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Classifieds / Re: Wanted - Bivy Sack
« Last post by staehpj1 on February 23, 2017, 07:37:00 am »
I have used a few.  My thoughts on the ones I have used follow:

REI Minimalist Bivy Sack - Kind of heavy at about 1 pound, but still lighter than the ones that are really small tents.  It was kind of uncomfortable when it was hot, but in warm weather I slept on top of it unless the bugs were biting or it rained.  I do remember one miserable night in Louisiana when it was hot and the skeeters were really bad, but overall it was fine on the trips where I used it.

Borah side zipper ultralight bivy - Much lighter at 7 ounces, packs small, and I found it to be more comfortable when the weather was sticky.

Ti Goat Ptramigan Bug Bivy - Lighter yet, packs smaller, and nice and comfy in hot sticky weather.  It is my first choice if I expect it to be hot and buggy, but if a cold wind is likely the Borah offers more protection from the wind chill.

If it isn't wet, cold, or buggy I usually sleep on top of the bivy until it either gets chilly, the bugs start biting, or rain falls.

In all cases unless I expect to be able to sleep under some kind of shelter (bridge, picnic pavilion, etc.) if it rains, I take some kind of light tarp.  My 7 ounce Integral Designs Siltarp 1 has served me well, but is kind of skimpy in coverage.  If I need to pitch it in wet weather I have had to pitch it really low to get decent coverage.  I recently got a bigger tarp (Sea2Summit Escapist 12.3 ounces).  It is heavier, but if I will actually be pitching it much for wet weather it is really nice.

If wet weather is unlikely any given night I just keep my gear close and the tarp handy.  Then if it rains I pull it over myself and my gear.
Routes / Route advice - Oregon to Maine
« Last post by Howard Levitt on February 23, 2017, 02:37:05 am »
I'm planning on riding W to E from Oregon to Maine, probably starting in Florence, Oregon.  I've seen very useful info on other  threads, particularly cautions about the snowpack in the Rockies (maybe even the Cascades in Oregon), and route suggestions through Idaho.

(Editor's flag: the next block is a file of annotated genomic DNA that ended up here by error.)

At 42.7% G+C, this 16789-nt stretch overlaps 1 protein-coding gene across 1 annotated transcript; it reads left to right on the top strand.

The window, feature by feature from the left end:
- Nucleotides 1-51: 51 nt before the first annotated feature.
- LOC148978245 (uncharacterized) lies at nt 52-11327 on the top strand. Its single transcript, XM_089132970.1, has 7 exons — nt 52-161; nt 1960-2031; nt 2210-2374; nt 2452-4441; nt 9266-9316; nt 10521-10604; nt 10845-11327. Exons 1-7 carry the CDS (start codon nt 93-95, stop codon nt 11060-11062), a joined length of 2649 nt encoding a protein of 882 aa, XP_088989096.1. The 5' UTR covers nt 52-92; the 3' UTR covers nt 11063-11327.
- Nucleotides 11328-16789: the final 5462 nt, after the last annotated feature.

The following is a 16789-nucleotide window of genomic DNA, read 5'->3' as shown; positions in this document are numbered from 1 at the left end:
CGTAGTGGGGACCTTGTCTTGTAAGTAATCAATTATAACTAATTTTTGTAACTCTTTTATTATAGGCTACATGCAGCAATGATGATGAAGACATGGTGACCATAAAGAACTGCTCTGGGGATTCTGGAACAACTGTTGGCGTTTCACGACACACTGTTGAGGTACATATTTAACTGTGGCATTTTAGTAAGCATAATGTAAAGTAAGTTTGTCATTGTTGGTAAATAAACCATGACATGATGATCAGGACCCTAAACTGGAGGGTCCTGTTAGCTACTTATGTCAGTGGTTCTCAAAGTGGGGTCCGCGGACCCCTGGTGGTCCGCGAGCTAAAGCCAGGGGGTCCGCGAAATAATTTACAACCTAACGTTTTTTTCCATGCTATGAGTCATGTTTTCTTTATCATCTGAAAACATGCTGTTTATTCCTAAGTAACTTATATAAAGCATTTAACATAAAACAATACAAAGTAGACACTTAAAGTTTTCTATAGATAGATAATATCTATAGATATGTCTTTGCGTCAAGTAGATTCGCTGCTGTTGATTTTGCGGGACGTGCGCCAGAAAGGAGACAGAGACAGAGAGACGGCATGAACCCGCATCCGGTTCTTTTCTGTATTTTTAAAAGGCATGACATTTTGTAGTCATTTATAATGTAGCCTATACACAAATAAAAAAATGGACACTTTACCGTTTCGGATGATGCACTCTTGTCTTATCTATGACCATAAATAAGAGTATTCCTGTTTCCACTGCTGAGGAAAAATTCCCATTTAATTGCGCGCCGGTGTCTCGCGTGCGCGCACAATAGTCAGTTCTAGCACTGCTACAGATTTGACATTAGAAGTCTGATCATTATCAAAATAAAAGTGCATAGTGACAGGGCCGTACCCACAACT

Sounds like SD 44 is a good route through much of South Dakota, but can anyone suggest a scenic and relatively lightly traveled route from SD 44 to Minneapolis? 

From Minneapolis, I'm planning on taking the Great Lakes Connector to Mackinac Island, MI.  From there, I'm strongly considering riding Canadian routes to Montreal, then southeast to Bar Harbor, ME.   

Anyone have thoughts and/or specific route suggestions for this general route?

Gear Talk / Re: Klymit vs. Therma-Rest sleeping pads
« Last post by dancingcyclist on February 22, 2017, 07:13:14 pm »
Which version Klymit you talking about? I just pick up the new Static V2 ultra light pad to try out. Only weighs 16.3 oz. and packs down to about the size of a Nalgene 2 qt. water bottle. I saw a lot of reviews about them not holding air overnight but I blew mine up and after two weeks it was still ok. Tried out bouncing around from one side to the other as that's the way I sleep and didn't see a problem. The valve is a bit tricky to latch down which might be why the deflation problem people have had. Not much insulation though as it has a R1.3 rating.

I also picked up a Therm-a-rest Trail Scout R3.4 rating, weighs 22oz. It packs down almost as small. I think it might be a little better for comfort. Neither one will be getting used except for summer weather.

Neither one was very expensive, check out Amazon. I'll find out this summer how they hold up.
Classifieds / Wanted - Bivy Sack
« Last post by dayjack119 on February 22, 2017, 07:01:26 pm »